Shocker: Von Campe Refrains From Calling Obama A Nazi Topic: WorldNetDaily
The biggest surprise of Hilmar von Campe's May 26 WorldNetDaily column is that, unlike numerous times before, he somehow neglects to call President Obama a Nazi. Von Campe is still putting his Nazi training to use, however, by finding other ways to smear Obama.
He starts out by asserting that "the Obama administration is more inclined to destroy the United States than serve the nation," then puts in a plug for the website that loves to publish him:
Most important is the constitutional legality of Obama to be president. If he is legitimate, why on earth can't he produce is birth certificate? That he nevertheless was sworn in without it shows the depth of the corruption we are facing in Washington. WND's billboard campaign is a great idea.
From there, von Campe descends into conspiracy-mongering about the Federal Reserve, name-checking the Rothchilds and other international bankers, then he slides into asserting that "We are not in a battle between capitalism and socialism" but, rather, "about the role of God in human society. Morality is the battleground, and the issue is what is going to prevail: truth or lie."
Von Campe has proven himself to be unafraid to spread despicable smears and lies about Obama, so we know which side he's on.
Cashill Misleads on Church Controversy Topic: WorldNetDaily
Jack Cashill likes to play fast and loose with the facts and find conspiracies wherever he can (and where they usually don't exist), as we've copiouslydocumented. So when Cashill alleged in an April 30 WorldNetDaily column that a Kansas City-area church was being unfairly targeted by the local newspaper, it could be assumed that Cashill wasn't telling the whole story. Now that we've had a chance to investigate, we can confirm or suspicions.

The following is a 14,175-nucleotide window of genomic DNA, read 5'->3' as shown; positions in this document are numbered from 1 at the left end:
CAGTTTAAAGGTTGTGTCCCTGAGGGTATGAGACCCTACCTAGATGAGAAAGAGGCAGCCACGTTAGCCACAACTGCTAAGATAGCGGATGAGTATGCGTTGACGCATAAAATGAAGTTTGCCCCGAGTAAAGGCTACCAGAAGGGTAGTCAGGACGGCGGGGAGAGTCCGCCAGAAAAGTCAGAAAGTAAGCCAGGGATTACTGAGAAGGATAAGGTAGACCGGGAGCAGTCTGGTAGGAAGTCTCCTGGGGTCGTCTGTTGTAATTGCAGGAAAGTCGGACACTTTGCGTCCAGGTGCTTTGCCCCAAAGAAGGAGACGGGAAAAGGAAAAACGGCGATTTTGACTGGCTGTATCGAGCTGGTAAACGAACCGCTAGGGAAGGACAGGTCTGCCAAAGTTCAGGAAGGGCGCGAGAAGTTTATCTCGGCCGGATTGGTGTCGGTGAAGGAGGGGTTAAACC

Cashill wrote that Kansas City Star reporter Judy Thomas was waging an "assault on the Kansas City area's most effective conservative preacher, Jerry Johnston of the First Family Church in the Kansas suburbs,"beginning with a 2007 article on the church's finances:
Thomas began her assault against Johnston and his church with a comprehensive front-page series in 2007. "Perhaps the biggest criticism of Johnston's church," the readers learn, "is that members aren't allowed to see detailed financial information."
Although Thomas never discovered any financial irregularities, she justified this exhaustive investigative series on the fact that, well, who knows, maybe there might possibly have been some.
Thomas' reporting abounds in irony. She claims that her attention was attracted by the fact that hundreds of members had bailed out of the church, but she is even more disturbed by the church's soaring assets and growing membership.
Cashill leaves a lot out -- namely, that it was the disgruntled former members who were raising questions about the church's finances. Cashill's undefined "irregularities" aside, the Star did find that "the church is structured in a way that provides little financial oversight." Among the findings:
•Broken promise. [Pastor Jerry] Johnston raised millions of dollars in late 2005 for a new children’s building that was to include a Christian academy. But last August, despite completion of the building, he told church members that the launch of the academy was being postponed and that First Family instead would build a bigger, 5,000- to 7,000-seat sanctuary. Financial experts said that raised ethical and possible legal questions.
•Delayed spending. In October 2000 the church launched the “Cornerstone Campaign” for its sanctuary, promising donors their names would be engraved on a large monument near the church entrance. Though $750,000 was raised, the monument wasn’t erected until six years later, after The Star began examining church finances. And it was scaled down considerably from what was proposed in 2000.